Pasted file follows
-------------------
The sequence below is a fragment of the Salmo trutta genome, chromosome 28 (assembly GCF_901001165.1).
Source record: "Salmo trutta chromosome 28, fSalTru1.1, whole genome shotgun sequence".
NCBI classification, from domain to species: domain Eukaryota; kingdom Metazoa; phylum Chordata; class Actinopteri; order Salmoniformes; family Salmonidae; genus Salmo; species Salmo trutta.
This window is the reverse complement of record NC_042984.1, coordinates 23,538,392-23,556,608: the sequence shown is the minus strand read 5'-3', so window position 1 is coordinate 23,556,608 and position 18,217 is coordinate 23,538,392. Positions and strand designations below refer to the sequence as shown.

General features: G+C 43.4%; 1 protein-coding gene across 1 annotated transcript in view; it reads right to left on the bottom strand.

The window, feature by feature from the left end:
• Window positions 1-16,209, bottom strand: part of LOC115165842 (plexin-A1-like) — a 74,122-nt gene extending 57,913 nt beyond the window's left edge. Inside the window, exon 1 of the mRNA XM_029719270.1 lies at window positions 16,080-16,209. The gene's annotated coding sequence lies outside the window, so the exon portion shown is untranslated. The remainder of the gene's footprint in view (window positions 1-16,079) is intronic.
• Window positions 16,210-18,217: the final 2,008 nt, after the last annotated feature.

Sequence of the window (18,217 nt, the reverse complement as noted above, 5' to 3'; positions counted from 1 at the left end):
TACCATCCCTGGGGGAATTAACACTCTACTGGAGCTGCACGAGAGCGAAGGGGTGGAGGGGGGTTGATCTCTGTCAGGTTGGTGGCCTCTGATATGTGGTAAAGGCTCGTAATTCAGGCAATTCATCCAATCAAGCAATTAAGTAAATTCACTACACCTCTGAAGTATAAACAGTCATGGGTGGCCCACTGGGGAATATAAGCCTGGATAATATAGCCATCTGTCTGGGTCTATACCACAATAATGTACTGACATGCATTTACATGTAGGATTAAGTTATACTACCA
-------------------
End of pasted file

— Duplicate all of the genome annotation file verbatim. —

The sequence below is a fragment of the Salmo trutta genome, chromosome 28 (assembly GCF_901001165.1).
Source record: "Salmo trutta chromosome 28, fSalTru1.1, whole genome shotgun sequence".
NCBI classification, from domain to species: domain Eukaryota; kingdom Metazoa; phylum Chordata; class Actinopteri; order Salmoniformes; family Salmonidae; genus Salmo; species Salmo trutta.
This window is the reverse complement of record NC_042984.1, coordinates 23,538,392-23,556,608: the sequence shown is the minus strand read 5'-3', so window position 1 is coordinate 23,556,608 and position 18,217 is coordinate 23,538,392. Positions and strand designations below refer to the sequence as shown.

General features: G+C 43.4%; 1 protein-coding gene across 1 annotated transcript in view; it reads right to left on the bottom strand.

The window, feature by feature from the left end:
• Window positions 1-16,209, bottom strand: part of LOC115165842 (plexin-A1-like) — a 74,122-nt gene extending 57,913 nt beyond the window's left edge. Inside the window, exon 1 of the mRNA XM_029719270.1 lies at window positions 16,080-16,209. The gene's annotated coding sequence lies outside the window, so the exon portion shown is untranslated. The remainder of the gene's footprint in view (window positions 1-16,079) is intronic.
• Window positions 16,210-18,217: the final 2,008 nt, after the last annotated feature.

Sequence of the window (18,217 nt, the reverse complement as noted above, 5' to 3'; positions counted from 1 at the left end):
TACCATCCCTGGGGGAATTAACACTCTACTGGAGCTGCACGAGAGCGAAGGGGTGGAGGGGGGTTGATCTCTGTCAGGTTGGTGGCCTCTGATATGTGGTAAAGGCTCGTAATTCAGGCAATTCATCCAATCAAGCAATTAAGTAAATTCACTACACCTCTGAAGTATAAACAGTCATGGGTGGCCCACTGGGGAATATAAGCCTGGATAATATAGCCATCTGTCTGGGTCTATACCACAATAATGTACTGACATGCATTTACATGTAGGATTAAGTTATACTACCA